Knowing the Difference

No one shows up in your life with a sticker on the lapel saying, “I am a gossip,” no matter how helpful that warning might prove. Similarly, to my knowledge, no one on Twitter, Facebook, or any other social media site provides a profile picture that reads, “Cagy Internet Troll.” Instead, we must figure these things out for ourselves. You cannot possibly anticipate which friends will make themselves your enemies or which people you failed to appreciate at first introduction would become close confidantes and great personal supporters. Life—and people—are unpredictable. In fact, people often behave in unpredictable ways because they do not really know themselves. Regardless, we still should work at reaching people of all kinds and with all kinds of flaws, because they need the gospel, just as Jesus taught in the parable of the sower (Matt. 13:3-9). However, even then there are limits, as Jesus also explained to the apostles (Matt. 10:14). 

Oddly enough, knowing when to move on from people can be one of the most difficult judgments to make. We must be willing to reach out to anyone and everyone while still recognizing the openness and character of those listening. This often requires great wisdom, as Solomon himself noted in Proverbs 9:7-9, “He who corrects a scoffer gets shame for himself, And he who rebukes a wicked man only harms himself. Do not correct a scoffer, lest he hate you; Rebuke a wise man, and he will love you. Give instruction to a wise man, and he will be still wiser; Teach a just man, and he will increase in learning.” Nevertheless, no one can know the difference between a scoffer and a wise man just by looking. Only the response to godly instruction exposes the difference, and herein lies the true lesson.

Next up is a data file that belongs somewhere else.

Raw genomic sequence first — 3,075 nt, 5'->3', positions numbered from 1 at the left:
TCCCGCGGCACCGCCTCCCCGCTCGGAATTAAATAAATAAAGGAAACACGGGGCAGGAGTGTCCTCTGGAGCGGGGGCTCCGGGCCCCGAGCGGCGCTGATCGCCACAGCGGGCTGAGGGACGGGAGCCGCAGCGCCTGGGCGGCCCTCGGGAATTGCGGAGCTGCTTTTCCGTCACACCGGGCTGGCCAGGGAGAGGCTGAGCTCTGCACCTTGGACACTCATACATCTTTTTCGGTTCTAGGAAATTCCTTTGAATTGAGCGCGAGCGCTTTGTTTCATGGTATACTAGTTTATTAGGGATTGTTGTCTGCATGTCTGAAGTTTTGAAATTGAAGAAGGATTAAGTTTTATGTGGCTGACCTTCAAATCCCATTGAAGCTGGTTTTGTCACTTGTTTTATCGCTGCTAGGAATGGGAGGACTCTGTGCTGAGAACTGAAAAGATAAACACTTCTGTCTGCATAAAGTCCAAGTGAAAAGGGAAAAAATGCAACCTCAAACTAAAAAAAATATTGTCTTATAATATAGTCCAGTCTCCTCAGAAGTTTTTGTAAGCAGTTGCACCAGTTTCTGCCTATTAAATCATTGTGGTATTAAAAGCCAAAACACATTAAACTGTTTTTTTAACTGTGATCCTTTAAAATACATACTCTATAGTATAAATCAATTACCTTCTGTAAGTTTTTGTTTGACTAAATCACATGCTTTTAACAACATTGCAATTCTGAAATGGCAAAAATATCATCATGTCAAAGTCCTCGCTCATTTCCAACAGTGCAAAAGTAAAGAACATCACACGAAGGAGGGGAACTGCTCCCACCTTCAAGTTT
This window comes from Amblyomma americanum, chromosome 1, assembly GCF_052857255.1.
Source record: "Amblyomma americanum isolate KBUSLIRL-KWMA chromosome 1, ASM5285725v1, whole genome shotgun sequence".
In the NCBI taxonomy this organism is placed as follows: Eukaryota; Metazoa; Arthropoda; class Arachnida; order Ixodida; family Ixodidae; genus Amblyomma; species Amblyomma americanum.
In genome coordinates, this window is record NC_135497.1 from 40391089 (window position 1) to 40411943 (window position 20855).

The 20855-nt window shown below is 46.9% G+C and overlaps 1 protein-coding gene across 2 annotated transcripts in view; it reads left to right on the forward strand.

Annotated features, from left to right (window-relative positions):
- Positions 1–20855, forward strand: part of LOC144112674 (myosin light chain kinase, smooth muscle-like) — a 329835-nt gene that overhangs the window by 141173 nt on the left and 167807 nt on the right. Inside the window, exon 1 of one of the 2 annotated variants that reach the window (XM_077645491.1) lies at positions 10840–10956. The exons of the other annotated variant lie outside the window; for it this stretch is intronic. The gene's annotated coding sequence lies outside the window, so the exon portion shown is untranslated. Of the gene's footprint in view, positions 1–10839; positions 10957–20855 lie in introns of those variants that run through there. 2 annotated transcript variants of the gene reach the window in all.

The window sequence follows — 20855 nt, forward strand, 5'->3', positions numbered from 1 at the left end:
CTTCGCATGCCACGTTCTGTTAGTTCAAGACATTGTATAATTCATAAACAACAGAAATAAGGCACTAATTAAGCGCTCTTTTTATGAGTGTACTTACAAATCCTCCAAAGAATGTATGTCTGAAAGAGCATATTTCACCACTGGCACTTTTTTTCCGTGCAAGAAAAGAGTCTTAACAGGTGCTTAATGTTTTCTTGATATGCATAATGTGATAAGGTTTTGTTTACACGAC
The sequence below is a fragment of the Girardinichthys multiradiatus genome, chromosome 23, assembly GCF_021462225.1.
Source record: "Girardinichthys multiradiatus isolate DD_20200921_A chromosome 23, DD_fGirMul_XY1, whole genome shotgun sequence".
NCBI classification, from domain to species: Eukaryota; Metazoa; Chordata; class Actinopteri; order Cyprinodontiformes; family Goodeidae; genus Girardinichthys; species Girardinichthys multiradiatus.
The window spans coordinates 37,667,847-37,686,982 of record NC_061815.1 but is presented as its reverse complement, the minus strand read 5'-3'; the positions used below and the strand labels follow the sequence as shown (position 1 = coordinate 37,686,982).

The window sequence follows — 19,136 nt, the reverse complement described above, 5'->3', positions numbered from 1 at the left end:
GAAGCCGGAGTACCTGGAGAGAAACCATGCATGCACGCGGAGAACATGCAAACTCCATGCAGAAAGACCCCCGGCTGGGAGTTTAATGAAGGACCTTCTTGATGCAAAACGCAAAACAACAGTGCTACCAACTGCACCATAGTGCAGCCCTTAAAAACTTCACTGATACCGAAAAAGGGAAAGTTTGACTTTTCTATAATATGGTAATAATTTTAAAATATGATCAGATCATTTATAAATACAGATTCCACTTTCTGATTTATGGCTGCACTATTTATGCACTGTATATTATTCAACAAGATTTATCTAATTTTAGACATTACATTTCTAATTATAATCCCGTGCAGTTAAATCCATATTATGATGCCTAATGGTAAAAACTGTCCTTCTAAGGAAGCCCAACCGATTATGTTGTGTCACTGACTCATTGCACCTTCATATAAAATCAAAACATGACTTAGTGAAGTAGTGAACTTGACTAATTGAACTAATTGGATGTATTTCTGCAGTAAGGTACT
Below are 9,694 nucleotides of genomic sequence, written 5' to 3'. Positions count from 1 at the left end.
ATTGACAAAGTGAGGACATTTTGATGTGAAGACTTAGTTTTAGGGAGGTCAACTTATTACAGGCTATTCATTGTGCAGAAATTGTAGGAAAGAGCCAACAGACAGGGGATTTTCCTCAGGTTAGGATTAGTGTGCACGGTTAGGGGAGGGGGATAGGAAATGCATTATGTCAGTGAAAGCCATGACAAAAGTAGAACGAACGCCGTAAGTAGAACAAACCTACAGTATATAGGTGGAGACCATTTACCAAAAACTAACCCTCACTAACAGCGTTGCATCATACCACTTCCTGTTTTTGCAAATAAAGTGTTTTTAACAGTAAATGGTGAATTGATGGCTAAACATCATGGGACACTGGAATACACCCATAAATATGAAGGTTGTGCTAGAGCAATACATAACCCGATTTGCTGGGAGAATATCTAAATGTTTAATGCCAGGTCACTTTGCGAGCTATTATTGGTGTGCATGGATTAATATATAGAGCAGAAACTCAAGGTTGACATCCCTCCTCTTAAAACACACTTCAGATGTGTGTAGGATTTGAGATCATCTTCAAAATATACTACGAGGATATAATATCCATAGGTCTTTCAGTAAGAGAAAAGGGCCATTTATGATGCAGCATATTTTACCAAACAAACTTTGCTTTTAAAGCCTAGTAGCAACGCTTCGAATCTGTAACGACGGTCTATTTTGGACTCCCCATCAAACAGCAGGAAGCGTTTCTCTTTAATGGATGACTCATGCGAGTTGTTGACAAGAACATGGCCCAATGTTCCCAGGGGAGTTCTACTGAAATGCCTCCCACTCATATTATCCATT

In Proverbs, “scoffer,” like “fool,” has a strong connotation. It implies the arrogant attitude of one unwilling to learn, unwilling to admit fault, unwilling to acknowledge what he does not know. He remains comfortable in his wickedness and uninterested in changing his situation. Indeed, he resents even the implication that he should wish to do so. He will not change his mind regardless of the evidence, and he will not soften his heart regardless of the kindness demonstrated. As a result, they respond to godly instruction with an insistence that no one can tell them what to do, with insults and personal attacks, and malice often spread within their group of friends. 

The wise man, on the other hand, describes someone who appreciates learning his faults so that he can correct them, who embraces information that informs his ignorance, and who applies all this to life to improve his own character. Therefore, he listens carefully and attentively, even to critique, he consistently seeks out learning opportunities for his own personal growth, and he applies what he learns to grow personally and deliberately. Such a person makes difficult interaction easy because even the most knowledgeable do not assume superiority but rather know their own weaknesses so well that they find opportunities to improve on them beneficial and positive.

The stark contrast thus presented by Solomon offers helpful guidance for all our interactions. We should have a heart to teach others, but we should also have the wisdom to recognize the difference between those who scoff and those who learn. And while knowing the difference between these two is important in teaching others, it is also essential if we are going to learn anything ourselves. “The fear of the LORD is the beginning of wisdom, And the knowledge of the Holy One  is understanding” (Prov. 9:10).

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